28th Sept 2022 was a day for the diary as NZ Parliament voted to ban live export. Exports of livestock by sea will stop on 30 April 2023. And the reason? Minister O'Connor stated that commitment to high welfare standards "has already shown its value where animal welfare discussions have been brought up in Free Trade Agreement negotiations with the United Kingdom and the European Union. This Bill reinforces and builds on New Zealand’s reputation as a safe and ethical producer of high-quality food products. It protects the reputation of not just our farmers now but, the farmers of the future who want to commit to livestock farming assured that we are the best managers of animal welfare and producers of ethical animal protein for the world,” Damien O’Connor said. They are sure one-up on Australia which continues to export, despite admitting in Export Advisory Notice 2022/20 that "regulatory settings introduced in 2020 reduced, but did not eliminate, the risk of heat stress for sheep exported to the Middle East"
Information obtained through Official Information Act requests by New Zealand’s SAFE for Animals has revealed that as many as 10 times more animals have died shortly after live export voyages compared with during the journey. The Ministry for Primary Industries (MPI) however only publishes data based on the number of cows which die during the journey...as does Australia's equivalent (DAFF the current name!).
SAFE CEO Ms Ashton says that if the cows who died shortly after the voyage were included in MPI’s statistics, the number of deaths, in many cases, would double - a fact that was also evident in a recently released voyage vet report where dead cows on voyage were added to destination deaths rather than voyage deaths to keep the numbers down.
The post-arrival reports obtained by SAFE listed causes of death that included: hemorrhagic septicemia (a bacterial disease), pneumonia, rib fracture, stomach rupture, intestinal bleeding, lung adhesion, necrosis [?no Dx] and suffocation - conditions that highlight the suffering and poor animal welfare conditions on the voyage and after unloading.
Of concern however is that many cows were given grave prognoses at the end of quarantine ie more still would be dead shortly after quarantine making in some cases a likely ten-fold increase in the death rate from "the voyage".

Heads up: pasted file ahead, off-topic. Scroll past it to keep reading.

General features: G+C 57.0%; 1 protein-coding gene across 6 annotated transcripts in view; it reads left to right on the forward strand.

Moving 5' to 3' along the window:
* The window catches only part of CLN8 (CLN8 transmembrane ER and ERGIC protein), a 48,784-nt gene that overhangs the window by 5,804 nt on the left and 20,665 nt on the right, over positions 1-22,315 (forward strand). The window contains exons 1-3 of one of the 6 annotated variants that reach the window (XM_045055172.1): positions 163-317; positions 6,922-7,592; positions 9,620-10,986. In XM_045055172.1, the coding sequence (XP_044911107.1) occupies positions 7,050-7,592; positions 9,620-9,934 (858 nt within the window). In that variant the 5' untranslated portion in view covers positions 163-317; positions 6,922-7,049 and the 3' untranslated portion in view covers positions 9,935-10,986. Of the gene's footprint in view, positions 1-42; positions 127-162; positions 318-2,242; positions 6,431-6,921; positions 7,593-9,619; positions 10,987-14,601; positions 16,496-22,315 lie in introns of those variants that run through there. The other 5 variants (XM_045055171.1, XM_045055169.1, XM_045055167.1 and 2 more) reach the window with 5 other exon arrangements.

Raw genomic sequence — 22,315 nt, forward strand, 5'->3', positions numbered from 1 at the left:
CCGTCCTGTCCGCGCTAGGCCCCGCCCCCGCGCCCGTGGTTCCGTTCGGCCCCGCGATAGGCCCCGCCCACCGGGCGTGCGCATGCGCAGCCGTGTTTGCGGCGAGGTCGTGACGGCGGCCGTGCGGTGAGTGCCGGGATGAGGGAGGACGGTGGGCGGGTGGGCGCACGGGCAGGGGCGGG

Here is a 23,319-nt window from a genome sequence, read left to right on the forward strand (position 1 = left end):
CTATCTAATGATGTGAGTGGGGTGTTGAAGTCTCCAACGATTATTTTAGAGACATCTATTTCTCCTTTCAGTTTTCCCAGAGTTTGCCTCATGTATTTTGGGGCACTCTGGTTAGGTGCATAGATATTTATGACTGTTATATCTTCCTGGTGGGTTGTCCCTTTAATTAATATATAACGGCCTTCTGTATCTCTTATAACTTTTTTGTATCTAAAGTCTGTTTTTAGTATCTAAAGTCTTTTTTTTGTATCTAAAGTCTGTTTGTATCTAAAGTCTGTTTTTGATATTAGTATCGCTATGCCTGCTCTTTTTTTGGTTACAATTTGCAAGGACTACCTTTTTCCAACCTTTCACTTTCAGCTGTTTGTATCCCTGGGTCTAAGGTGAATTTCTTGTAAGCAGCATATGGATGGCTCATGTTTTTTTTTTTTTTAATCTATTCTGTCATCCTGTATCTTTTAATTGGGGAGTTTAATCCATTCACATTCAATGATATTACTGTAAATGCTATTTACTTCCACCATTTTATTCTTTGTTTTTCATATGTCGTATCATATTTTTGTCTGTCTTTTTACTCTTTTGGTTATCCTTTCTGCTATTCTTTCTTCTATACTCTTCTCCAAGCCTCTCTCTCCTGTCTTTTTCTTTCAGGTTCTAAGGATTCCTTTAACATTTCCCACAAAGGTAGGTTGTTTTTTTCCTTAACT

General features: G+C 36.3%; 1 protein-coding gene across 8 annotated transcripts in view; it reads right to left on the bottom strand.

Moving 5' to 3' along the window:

For example, following a shipment that left New Plymouth on 24 September 2021, MPI only reported the three deaths that occurred onboard. However, a post-arrival report SAFE obtained revealed a further 11 cows died during quarantine. An additional 20 cows were given a "grave prognosis" whose condition was expected to deteriorate even with medical intervention.
The NZ National MP, Tim van de Molen claims that cows are "… often coming off the vessels in better condition than they boarded at New Zealand" which either indicates he has no correct information or ...worse!
So, NZ the "world leaders" in animal welfare are precariously maintaining their position purely by lack of transparency. And that should be an indication to any country that good animal welfare is simply not possible in the live export trade...if NZ cant do it...actually no-one can!
Providing more space and reducing journey times to a minimum are needed to improve the welfare of animals during transport, according to recommendations published last week by the European Food Safety Authority.
Irish dairy industry body ICMSA's President Pat McCormack said that while the recommendations certainly have to be given due consideration, a number of them would effectively shut down Ireland’s live export trade and this is simply unacceptable.
Same the world over....live export by sea with good animal welfare is just not possible....and its not the rules that are unacceptable, it is the trade.